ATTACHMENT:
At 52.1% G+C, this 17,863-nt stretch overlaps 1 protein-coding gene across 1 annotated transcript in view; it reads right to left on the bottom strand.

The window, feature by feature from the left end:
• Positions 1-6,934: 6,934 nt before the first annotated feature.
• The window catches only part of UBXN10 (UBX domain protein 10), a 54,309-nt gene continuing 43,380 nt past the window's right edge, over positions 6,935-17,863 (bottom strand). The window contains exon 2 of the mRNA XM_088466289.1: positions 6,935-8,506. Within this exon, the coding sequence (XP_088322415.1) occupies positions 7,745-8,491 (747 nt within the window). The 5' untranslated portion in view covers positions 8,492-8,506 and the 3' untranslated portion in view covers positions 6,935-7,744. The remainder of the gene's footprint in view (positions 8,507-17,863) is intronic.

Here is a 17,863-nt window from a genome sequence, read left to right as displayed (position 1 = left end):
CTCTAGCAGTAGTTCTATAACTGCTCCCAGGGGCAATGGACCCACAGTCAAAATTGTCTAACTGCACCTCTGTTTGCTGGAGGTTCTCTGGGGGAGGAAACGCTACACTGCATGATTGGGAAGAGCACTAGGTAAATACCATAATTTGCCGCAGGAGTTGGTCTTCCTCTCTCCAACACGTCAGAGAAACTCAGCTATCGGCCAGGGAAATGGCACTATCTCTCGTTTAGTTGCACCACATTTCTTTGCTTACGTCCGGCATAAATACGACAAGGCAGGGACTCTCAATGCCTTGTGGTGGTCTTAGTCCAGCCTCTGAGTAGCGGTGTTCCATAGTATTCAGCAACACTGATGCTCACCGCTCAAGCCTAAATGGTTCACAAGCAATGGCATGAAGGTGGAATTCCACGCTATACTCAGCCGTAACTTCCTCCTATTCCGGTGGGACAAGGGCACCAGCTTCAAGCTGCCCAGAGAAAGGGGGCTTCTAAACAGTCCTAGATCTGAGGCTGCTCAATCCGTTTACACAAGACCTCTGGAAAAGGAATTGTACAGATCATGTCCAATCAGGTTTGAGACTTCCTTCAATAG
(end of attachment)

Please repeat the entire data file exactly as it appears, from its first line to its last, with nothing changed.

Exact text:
At 52.1% G+C, this 17,863-nt stretch overlaps 1 protein-coding gene across 1 annotated transcript in view; it reads right to left on the bottom strand.

The window, feature by feature from the left end:
• Positions 1-6,934: 6,934 nt before the first annotated feature.
• The window catches only part of UBXN10 (UBX domain protein 10), a 54,309-nt gene continuing 43,380 nt past the window's right edge, over positions 6,935-17,863 (bottom strand). The window contains exon 2 of the mRNA XM_088466289.1: positions 6,935-8,506. Within this exon, the coding sequence (XP_088322415.1) occupies positions 7,745-8,491 (747 nt within the window). The 5' untranslated portion in view covers positions 8,492-8,506 and the 3' untranslated portion in view covers positions 6,935-7,744. The remainder of the gene's footprint in view (positions 8,507-17,863) is intronic.

Here is a 17,863-nt window from a genome sequence, read left to right as displayed (position 1 = left end):
CTCTAGCAGTAGTTCTATAACTGCTCCCAGGGGCAATGGACCCACAGTCAAAATTGTCTAACTGCACCTCTGTTTGCTGGAGGTTCTCTGGGGGAGGAAACGCTACACTGCATGATTGGGAAGAGCACTAGGTAAATACCATAATTTGCCGCAGGAGTTGGTCTTCCTCTCTCCAACACGTCAGAGAAACTCAGCTATCGGCCAGGGAAATGGCACTATCTCTCGTTTAGTTGCACCACATTTCTTTGCTTACGTCCGGCATAAATACGACAAGGCAGGGACTCTCAATGCCTTGTGGTGGTCTTAGTCCAGCCTCTGAGTAGCGGTGTTCCATAGTATTCAGCAACACTGATGCTCACCGCTCAAGCCTAAATGGTTCACAAGCAATGGCATGAAGGTGGAATTCCACGCTATACTCAGCCGTAACTTCCTCCTATTCCGGTGGGACAAGGGCACCAGCTTCAAGCTGCCCAGAGAAAGGGGGCTTCTAAACAGTCCTAGATCTGAGGCTGCTCAATCCGTTTACACAAGACCTCTGGAAAAGGAATTGTACAGATCATGTCCAATCAGGTTTGAGACTTCCTTCAATAG